PM Modi says it has nothing to do with Indian Muslims. Prime Minister Narendra Modi said, that unity in diversity is integral to India while addressing ‘Aabhar Rally’ at Delhi’s Ramlila Maidan today to kick start Bharatiya Janata Party’s Delhi Assembly Elections campaign slated for early next year, amid protests in Delhi and all over the country against the contentious Citizenship Act and the National Register of Citizenship(NRC). Modi raised slogan of ‘vividhta me ekta, Bharat ki visheshta’ (Unity in diversity is India’s speciality). PM Modi while giving his party and government’s view on CAA and NRC said, “Muslims being misled, I have always ensured that documents will never come in way of development schemes and their beneficiaries.” Citizenship law and NRC have nothing to do with Indian Muslims or with Indian citizens, he clarified. “We have never asked


By The Statesman
December 23, 2019

Curiosity, Politics

Rallies rage on in India over citizenship law

Thousands of students flood streets of Delhi; Assam state sees five protesters shot dead. Thousands of university students flooded the streets of India’s capital yesterday, while a southern state government led a march and demonstrators held a silent protest in the north-east, to protest against a new law giving citizenship to non-Muslims who entered India illegally to flee religious persecution in several neighbouring countries. The protests in New Delhi followed a night of violent clashes between the police and demonstrators at Jamia Millia Islamia University. People who student organisers said were not students set three buses on fire and the police stormed the university library, firing tear gas at students crouched under desks. Members of Indian Prime Minister Narendra Modi’s ruling Hindu nationalist Bharatiya Janata Party said opposition parties were using th


By The Straits Times
December 17, 2019

Curiosity, Politics

Japan: Koizumi offers no concrete plan on coal

The new environment minister needs to offer better ways to tackle climate change.  During a ministerial meeting of the U.N. climate summit in Madrid on Wednesday, Shinjiro Koizumi, the Environment Minister did not express concrete steps for reducing coal-fired thermal power generation. Environment Minister Shinjiro Koizumi did not express concrete steps for reducing coal-fired thermal power generation, for which construction of new plants is currently underway in Japan, during a ministerial meeting of the U.N. climate summit in Madrid on Wednesday. “I am afraid I cannot share new development on our coal policy today,” Koizumi said at the ongoing 25th Conference of the Parties to the U.N. Framework Convention on Climate


By The Japan News
December 13, 2019

Curiosity, Politics

Taiwan among top 10 study destinations for U.S. students

Thailand and Singapore among other Asian destinations. China welcomed the highest number of U.S. students last year, followed by Japan and India in second and third places, respectively, according to a recent survey about exchange students in Asia. South Korea, Thailand, Hong Kong, Vietnam, Singapore, Taiwan, and Indonesia rounded up the top 10 list of the most popular Asian countries among U.S. students. According to AsiaExchange, “The high level of education, low exposure to crime, economic freedom and good healthcare system are a few examples of why Taiwan is ranked 2nd on the annual Global Peace Index.” It’s also very safe to live in Taiwan, as crime rates are low, the Website stressed, noting that Taiwan’s focus on human rights, gender equality and freedom of speech has made it a top destination for education. Taiwan, whose institutions are strong and reliable, has remained la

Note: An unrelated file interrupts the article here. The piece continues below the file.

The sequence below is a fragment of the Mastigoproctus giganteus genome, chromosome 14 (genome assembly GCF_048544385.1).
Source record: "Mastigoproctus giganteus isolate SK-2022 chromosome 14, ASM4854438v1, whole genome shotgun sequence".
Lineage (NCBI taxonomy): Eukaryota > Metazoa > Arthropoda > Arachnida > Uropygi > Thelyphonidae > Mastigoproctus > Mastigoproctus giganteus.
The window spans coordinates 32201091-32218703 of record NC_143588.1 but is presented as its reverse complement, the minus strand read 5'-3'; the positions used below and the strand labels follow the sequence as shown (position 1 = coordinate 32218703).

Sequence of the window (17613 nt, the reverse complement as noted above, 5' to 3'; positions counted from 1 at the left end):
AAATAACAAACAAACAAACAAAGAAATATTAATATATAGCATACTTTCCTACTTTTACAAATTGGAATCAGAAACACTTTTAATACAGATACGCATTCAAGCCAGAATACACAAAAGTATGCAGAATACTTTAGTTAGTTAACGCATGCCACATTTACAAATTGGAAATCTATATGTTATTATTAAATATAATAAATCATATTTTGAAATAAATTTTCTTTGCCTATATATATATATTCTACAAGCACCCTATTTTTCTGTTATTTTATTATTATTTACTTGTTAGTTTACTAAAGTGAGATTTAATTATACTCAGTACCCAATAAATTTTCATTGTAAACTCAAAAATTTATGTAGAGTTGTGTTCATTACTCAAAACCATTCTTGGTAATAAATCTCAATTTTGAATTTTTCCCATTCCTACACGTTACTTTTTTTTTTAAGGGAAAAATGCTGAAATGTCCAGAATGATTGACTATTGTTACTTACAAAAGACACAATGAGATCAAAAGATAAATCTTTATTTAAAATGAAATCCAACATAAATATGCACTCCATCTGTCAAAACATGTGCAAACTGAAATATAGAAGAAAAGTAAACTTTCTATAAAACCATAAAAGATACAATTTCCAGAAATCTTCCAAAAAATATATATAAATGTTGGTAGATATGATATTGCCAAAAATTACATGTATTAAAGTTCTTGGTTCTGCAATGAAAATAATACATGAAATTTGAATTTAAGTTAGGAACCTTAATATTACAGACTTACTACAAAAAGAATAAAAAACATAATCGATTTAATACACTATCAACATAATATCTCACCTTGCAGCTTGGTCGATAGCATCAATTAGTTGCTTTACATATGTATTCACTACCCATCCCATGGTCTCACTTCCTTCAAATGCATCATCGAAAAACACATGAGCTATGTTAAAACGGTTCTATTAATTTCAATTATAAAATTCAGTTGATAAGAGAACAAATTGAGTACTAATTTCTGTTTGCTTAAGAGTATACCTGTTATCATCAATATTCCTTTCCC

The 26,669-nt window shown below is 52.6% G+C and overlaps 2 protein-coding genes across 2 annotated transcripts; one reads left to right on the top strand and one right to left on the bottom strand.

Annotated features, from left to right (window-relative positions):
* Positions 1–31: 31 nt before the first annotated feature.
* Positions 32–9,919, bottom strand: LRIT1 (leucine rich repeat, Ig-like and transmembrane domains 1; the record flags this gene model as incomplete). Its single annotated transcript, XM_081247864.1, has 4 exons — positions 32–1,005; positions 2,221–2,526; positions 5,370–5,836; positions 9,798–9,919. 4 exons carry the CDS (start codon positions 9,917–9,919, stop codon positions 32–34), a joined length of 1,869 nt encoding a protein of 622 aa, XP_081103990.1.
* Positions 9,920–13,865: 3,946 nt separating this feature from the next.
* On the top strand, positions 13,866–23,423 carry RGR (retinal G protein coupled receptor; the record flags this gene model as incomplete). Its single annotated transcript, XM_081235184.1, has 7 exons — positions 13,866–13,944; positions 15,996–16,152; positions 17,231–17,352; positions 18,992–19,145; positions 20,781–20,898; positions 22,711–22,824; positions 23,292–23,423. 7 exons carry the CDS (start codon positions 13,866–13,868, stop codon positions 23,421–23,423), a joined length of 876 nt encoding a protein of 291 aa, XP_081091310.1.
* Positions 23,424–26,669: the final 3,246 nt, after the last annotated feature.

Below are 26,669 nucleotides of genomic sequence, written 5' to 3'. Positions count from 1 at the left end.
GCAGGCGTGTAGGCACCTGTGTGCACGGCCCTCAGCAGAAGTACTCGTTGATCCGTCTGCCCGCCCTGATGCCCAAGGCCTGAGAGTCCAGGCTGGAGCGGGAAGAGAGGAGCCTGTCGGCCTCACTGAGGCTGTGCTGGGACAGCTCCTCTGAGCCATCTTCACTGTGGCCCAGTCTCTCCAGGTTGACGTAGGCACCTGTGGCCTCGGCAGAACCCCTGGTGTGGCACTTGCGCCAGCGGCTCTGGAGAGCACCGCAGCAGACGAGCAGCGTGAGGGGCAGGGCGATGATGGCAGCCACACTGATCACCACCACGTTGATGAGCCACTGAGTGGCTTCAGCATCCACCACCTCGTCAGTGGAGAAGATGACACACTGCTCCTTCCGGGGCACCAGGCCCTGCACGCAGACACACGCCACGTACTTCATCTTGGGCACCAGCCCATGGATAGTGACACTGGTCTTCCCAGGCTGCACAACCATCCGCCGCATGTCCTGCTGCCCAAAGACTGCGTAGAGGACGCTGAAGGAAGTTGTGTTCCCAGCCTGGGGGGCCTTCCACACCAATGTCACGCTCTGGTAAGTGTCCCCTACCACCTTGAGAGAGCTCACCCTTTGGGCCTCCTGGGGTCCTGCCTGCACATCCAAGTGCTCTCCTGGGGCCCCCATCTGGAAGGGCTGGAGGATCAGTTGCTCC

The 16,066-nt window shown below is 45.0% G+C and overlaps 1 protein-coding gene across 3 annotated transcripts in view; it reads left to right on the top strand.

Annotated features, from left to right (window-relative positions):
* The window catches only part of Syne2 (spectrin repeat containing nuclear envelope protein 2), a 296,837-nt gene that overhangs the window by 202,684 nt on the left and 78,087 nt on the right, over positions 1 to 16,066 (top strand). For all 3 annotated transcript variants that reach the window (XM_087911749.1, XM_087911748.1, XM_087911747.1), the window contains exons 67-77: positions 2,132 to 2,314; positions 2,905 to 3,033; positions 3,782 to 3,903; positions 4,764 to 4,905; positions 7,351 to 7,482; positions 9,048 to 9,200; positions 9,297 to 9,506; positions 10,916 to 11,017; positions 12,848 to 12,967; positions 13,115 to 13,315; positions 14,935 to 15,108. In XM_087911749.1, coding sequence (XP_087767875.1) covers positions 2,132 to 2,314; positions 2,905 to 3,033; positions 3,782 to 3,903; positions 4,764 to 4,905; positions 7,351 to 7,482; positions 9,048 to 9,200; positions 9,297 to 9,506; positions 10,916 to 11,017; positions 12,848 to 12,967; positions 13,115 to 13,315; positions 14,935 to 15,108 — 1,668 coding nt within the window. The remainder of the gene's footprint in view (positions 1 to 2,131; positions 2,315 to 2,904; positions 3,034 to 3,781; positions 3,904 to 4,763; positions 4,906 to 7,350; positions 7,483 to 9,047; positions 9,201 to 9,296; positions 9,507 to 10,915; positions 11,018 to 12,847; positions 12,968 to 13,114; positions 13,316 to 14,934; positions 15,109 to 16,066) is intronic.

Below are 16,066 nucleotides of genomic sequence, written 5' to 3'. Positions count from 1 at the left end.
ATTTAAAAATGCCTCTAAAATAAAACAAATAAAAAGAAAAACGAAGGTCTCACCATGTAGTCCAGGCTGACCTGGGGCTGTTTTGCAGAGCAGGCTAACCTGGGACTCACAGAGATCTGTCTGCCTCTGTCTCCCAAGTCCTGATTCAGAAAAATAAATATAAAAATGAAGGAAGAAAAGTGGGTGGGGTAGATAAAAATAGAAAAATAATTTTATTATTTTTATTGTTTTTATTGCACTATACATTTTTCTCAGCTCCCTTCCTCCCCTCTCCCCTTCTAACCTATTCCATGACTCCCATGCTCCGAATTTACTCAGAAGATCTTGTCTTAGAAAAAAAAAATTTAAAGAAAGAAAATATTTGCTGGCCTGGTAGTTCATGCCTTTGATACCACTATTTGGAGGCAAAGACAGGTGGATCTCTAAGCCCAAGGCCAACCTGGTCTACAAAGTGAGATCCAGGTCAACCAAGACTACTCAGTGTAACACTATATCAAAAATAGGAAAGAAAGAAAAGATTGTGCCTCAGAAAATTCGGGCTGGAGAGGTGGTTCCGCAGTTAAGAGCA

By Warren Fernandez
December 12, 2019

Curiosity, Politics

Power transition after Apec summit

Mahathir open to stepping down after APEC summit. Dr Mahathir Mohamad, the world’s oldest prime minister, has promised to hand over power to anointed successor Datuk Seri Anwar Ibrahim in spite of new sexual assault allegations against him. Dr Mahathir, 94, said he would not hand over before a summit of Asia-Pacific Economic Cooperation (Apec) countries that Malaysia is to host in November 2020, but could be ready after that. “I made a promise to hand over and I will, accepting that I thought that a change immediately before the Apec summit would be disruptive. “As far as I’m concerned, I’m stepping down and I’m handing the baton to him (Anwar). If people don’t want him, that is their business, but I will do my part of the promise… irrespective of whatever allegation. I made my promise, I keep my promise, ” he said in an interview w


By The Star
December 11, 2019

Curiosity, Politics

Communist Party of China calls for efforts to deepen reform and expand opening-up

Political Bureau stresses importance of winning three critical battles in 2020. The Political Bureau of the Communist Party of China Central Committee called on Friday for solid efforts to deepen reform and expand opening-up, amid tensions in the external environment, to ensure that the goal of building a moderately prosperous society in all respects will be attained next year. The general trend of China’s economy in maintaining stable and long-term positive operation remains unchanged, according to a statement released after the bureau’s meeting, presided over by Xi Jinping, general secretary of the CPC Central Committee. China will keep its economic growth within a reasonable range in 2020, with more “forwarding-looking, targeted and effective” policies, the statement said. The nation will pursue a policy framework that allows macro policies to be stable, micro policies


By Esther Ng
December 9, 2019